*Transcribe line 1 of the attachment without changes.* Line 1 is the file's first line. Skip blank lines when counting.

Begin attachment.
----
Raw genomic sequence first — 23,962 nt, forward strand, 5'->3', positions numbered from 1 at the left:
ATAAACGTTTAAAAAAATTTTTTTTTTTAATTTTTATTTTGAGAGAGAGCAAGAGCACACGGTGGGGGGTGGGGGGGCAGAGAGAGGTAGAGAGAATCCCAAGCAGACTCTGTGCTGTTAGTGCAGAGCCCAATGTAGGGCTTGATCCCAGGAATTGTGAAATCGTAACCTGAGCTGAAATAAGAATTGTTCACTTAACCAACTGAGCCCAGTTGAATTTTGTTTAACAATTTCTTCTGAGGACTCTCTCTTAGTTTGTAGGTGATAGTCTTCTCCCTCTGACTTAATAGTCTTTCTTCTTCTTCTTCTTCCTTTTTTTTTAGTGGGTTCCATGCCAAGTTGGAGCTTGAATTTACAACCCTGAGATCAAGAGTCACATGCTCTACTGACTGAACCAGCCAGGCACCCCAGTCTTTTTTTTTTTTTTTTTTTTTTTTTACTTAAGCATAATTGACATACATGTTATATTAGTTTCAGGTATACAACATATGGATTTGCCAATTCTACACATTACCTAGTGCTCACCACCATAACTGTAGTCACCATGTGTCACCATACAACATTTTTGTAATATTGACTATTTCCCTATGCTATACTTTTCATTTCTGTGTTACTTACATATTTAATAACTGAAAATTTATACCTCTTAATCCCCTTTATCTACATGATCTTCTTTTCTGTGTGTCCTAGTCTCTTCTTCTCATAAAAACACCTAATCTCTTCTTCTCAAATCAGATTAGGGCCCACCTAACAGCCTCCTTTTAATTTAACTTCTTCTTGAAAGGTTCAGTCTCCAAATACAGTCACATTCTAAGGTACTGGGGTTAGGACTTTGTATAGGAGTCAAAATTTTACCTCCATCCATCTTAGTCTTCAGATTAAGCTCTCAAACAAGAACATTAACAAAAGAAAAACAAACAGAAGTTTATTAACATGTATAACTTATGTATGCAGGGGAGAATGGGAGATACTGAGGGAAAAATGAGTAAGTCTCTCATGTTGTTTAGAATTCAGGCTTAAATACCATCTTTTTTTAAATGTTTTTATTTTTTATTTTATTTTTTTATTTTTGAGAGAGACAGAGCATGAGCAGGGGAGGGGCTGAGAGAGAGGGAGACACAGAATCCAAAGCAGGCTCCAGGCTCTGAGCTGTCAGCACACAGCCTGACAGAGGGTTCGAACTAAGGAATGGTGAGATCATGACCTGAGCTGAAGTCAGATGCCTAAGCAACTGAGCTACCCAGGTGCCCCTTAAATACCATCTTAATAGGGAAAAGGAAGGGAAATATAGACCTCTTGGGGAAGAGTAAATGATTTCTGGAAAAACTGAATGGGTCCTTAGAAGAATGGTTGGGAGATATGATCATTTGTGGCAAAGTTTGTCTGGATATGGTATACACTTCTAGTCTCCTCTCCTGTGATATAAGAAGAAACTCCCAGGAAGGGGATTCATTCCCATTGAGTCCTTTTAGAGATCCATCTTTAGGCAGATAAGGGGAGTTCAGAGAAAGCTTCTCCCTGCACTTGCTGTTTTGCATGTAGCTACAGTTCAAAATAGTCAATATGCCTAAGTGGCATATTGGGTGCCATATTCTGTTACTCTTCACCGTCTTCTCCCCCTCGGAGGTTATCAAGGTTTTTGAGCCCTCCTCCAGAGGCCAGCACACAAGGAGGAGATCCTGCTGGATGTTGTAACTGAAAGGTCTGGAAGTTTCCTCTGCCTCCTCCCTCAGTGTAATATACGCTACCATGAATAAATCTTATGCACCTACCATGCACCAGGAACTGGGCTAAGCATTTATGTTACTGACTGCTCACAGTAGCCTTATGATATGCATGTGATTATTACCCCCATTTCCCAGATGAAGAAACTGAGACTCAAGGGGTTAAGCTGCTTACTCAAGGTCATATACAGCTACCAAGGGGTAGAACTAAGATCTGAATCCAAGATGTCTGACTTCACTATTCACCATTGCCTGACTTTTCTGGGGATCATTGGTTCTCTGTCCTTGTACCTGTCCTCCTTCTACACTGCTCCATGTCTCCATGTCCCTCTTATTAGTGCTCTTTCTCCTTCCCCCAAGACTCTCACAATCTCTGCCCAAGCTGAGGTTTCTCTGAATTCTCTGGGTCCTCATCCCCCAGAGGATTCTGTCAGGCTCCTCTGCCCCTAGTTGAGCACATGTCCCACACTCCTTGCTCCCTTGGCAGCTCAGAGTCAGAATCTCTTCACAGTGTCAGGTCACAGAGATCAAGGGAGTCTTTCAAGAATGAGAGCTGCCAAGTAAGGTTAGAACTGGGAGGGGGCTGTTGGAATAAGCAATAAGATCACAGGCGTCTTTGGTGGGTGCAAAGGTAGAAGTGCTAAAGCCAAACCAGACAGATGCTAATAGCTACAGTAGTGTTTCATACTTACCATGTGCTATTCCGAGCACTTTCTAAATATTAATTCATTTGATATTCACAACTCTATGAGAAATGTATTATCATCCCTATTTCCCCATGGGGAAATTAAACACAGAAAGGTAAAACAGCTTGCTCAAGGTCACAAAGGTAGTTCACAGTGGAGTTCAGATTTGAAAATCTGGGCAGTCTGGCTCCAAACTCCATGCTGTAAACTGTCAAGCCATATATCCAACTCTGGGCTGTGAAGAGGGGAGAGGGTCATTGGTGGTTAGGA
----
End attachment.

Raw genomic sequence first — 23,962 nt, forward strand, 5'->3', positions numbered from 1 at the left: